his book is a wonderful introduction to African traditional beliefs, practises, legends, rituals and mythology. This book was first published under the title, Song of the Stars in 1996. It has since been republished as Zulu Shaman from 2003 onwards. The Dark Continent is how Africa has often been described. This is clearly how Western people have always seen Africa. Are we savages, are we backwards or are we simply being judged without understanding?
Great thanks have to be extended to Luisah Teish and Stephen Larsen who helped made this book possible. It is inconceivable to most in South Africa, the impact that Vusamazulu Credo Mutwa has had the world over. This book illustrates the wealth of traditional knowledge from Africa that is potentially lost to the world without the oral tradition being put into writing. So although many taboos have been broken, it is has become necessary.
Some astonishing people are mentioned in the book like JJ Hurtok, Dr John Mack, and other luminaries. These people and others have for decades come from all over the world to seek out the ancient wisdom contained in this book.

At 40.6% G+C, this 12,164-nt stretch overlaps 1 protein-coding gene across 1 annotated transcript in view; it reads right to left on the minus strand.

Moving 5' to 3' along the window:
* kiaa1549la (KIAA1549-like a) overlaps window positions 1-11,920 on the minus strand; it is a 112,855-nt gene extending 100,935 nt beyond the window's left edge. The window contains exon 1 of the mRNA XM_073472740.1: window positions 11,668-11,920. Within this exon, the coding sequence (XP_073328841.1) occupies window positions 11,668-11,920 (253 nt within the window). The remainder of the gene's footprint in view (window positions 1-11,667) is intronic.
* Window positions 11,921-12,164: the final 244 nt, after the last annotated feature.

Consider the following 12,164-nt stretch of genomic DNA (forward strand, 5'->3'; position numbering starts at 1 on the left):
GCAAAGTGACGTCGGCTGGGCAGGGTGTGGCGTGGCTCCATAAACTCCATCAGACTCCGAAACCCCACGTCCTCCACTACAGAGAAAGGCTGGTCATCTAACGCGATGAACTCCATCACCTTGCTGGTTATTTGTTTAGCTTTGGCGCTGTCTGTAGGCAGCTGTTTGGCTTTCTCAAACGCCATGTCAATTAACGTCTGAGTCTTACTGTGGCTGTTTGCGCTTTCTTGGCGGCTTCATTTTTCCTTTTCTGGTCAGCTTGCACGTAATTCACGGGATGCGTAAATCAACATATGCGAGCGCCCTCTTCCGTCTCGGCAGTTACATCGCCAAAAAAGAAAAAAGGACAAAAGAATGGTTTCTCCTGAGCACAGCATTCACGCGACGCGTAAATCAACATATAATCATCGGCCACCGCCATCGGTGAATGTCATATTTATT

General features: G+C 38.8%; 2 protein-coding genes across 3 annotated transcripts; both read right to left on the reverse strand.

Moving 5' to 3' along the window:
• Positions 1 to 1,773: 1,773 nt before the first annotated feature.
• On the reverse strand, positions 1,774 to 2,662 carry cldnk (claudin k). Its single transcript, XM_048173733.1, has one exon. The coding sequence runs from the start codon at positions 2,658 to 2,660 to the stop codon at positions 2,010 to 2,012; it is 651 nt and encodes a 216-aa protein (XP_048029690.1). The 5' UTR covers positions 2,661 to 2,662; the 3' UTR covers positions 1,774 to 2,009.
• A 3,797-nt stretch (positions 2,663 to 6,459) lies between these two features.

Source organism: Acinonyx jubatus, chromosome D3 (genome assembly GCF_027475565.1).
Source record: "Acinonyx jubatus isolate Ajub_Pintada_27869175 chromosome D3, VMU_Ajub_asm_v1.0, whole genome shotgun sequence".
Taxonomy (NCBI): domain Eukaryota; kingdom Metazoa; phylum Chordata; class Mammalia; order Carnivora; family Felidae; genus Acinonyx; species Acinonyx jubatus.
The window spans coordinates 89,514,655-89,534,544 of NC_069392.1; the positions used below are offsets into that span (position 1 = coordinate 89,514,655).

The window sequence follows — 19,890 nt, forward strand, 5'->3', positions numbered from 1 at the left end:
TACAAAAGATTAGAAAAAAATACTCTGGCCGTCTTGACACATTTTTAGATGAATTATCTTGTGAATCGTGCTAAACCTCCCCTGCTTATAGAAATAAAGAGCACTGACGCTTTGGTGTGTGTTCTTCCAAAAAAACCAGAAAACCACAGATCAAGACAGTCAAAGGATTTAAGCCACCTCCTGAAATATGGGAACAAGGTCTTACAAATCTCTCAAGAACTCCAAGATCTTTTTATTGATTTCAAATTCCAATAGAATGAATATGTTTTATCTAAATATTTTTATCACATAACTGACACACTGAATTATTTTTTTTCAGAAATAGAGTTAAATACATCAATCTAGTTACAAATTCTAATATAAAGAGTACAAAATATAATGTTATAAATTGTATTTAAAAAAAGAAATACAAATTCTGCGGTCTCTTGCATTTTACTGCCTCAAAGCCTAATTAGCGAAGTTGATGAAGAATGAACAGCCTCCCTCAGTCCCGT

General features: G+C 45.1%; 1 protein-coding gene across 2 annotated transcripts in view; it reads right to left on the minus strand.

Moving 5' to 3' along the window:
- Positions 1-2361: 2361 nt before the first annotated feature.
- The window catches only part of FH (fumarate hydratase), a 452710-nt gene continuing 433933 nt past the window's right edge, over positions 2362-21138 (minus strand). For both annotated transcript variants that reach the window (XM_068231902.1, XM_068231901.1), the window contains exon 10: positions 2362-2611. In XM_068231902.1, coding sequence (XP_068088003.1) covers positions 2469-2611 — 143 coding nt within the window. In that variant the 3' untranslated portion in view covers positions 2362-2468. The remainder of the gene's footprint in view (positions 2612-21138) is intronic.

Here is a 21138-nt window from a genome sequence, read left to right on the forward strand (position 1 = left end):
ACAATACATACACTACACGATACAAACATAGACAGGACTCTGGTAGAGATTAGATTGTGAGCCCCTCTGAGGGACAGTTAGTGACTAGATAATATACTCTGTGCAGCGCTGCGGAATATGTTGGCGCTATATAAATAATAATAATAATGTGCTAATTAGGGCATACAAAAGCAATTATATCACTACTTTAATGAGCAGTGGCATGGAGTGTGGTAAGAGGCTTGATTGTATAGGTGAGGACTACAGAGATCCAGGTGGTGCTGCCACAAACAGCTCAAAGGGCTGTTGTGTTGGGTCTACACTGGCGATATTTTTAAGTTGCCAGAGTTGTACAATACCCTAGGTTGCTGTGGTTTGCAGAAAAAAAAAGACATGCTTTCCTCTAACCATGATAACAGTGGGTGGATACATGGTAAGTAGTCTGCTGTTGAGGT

The Way of the Witchdoctor is Credo’s personal journey and initiation into the ancient African shamanic traditions. The Great Goddess emphasise the importance of the sacred feminine in African spirituality. Of Goddesses and Gods shows how African values or morals are relayed through stories. Tales of the Trickster contains humour from stories about the great trickster Kintu. The Song of the Stars explores extra-terrestrial origins in African mythology from Dogon, to the Massai, to the Zulu people. The Common Origin of All Humanity begins to move into Mutwa’s personal philosophy and worldview. Dreams, Prophecies and Mysteries is possibly the most exciting because it discusses visions and possibilities of the future as seen through the eyes of one of the last remaining high sanusi’s in the world.
This book serves as an excellent introduction to Vusamazulu Credo Mutwa, and African mysteries. As someone else mentioned to me, he moves from tradition to the modern (wanting to become a teacher), and moving back to tradition. Surely a African answer to Joseph Campbell if ever there was one.
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